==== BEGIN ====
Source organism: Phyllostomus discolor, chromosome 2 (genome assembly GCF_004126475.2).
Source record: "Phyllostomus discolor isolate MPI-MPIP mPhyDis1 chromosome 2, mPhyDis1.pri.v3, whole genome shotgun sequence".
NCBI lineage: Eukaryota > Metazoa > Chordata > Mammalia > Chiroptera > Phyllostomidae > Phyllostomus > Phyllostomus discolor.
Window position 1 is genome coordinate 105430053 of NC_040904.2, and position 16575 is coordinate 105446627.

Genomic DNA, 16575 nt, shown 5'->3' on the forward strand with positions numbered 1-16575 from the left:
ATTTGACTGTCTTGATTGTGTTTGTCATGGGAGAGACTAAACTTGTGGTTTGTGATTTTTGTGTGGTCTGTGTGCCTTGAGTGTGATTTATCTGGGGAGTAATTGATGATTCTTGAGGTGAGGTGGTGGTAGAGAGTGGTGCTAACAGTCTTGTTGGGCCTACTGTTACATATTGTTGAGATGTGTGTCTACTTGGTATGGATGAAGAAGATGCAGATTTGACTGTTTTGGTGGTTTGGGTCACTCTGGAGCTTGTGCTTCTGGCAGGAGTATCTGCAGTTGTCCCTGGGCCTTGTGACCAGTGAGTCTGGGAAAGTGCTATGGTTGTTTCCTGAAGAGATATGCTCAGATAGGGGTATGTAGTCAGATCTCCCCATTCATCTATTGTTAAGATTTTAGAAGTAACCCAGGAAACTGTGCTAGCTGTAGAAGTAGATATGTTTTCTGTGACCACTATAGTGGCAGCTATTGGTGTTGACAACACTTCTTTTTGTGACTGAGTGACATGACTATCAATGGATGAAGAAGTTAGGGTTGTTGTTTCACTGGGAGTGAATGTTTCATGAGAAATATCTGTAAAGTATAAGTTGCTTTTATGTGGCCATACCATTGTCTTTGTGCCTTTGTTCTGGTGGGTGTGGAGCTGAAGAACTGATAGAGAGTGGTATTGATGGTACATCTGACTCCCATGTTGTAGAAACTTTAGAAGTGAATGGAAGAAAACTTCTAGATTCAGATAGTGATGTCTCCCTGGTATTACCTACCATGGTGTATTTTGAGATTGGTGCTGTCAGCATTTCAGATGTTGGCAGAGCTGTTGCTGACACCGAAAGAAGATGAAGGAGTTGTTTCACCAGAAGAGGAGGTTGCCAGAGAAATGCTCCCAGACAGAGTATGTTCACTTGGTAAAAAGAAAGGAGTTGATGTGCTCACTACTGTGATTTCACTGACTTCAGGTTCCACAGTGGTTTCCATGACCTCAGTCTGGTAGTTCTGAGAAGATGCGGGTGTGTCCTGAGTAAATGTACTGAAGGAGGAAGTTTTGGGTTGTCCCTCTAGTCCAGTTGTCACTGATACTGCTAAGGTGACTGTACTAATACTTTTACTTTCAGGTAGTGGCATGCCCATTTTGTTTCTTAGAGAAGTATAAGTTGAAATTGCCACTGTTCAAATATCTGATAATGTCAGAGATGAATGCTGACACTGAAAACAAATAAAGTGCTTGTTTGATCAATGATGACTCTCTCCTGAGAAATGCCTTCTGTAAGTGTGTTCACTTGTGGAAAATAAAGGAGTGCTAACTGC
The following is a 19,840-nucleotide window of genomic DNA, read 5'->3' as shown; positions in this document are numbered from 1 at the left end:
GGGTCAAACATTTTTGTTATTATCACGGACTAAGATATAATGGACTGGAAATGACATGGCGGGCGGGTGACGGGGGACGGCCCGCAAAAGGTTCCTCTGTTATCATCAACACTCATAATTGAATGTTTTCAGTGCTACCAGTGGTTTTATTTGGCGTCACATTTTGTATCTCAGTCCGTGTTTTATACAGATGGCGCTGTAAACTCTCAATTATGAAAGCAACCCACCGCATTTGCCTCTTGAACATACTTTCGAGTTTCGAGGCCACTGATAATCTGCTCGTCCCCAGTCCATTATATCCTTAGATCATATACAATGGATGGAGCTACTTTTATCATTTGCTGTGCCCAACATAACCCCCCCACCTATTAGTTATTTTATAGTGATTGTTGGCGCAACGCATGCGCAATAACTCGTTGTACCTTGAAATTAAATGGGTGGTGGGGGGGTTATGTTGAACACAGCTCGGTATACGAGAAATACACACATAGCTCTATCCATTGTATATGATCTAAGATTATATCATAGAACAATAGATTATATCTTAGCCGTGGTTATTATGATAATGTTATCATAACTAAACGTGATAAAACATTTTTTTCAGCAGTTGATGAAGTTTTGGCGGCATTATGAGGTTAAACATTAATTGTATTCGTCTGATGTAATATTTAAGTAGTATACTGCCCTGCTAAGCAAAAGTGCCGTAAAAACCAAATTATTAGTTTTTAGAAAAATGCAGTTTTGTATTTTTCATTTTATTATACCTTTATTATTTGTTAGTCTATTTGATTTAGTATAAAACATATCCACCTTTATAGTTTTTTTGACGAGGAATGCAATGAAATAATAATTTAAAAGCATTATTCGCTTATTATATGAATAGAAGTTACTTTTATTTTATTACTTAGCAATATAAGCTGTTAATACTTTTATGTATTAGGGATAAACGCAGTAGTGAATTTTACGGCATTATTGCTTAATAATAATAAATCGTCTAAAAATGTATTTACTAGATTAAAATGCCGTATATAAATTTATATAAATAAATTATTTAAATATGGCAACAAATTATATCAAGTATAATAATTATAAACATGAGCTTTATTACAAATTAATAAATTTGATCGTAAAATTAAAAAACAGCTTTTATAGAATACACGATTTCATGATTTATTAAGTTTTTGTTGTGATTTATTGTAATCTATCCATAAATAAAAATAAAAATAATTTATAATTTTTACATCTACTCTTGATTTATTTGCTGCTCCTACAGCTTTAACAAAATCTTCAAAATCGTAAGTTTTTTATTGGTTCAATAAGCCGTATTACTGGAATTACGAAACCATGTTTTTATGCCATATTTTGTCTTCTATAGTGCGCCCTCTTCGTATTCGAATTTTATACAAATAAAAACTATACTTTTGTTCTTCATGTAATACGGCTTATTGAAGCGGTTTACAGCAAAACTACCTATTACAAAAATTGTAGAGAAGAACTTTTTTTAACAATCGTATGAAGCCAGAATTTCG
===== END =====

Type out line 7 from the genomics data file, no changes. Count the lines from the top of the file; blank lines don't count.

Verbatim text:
The following is a 19,840-nucleotide window of genomic DNA, read 5'->3' as shown; positions in this document are numbered from 1 at the left end: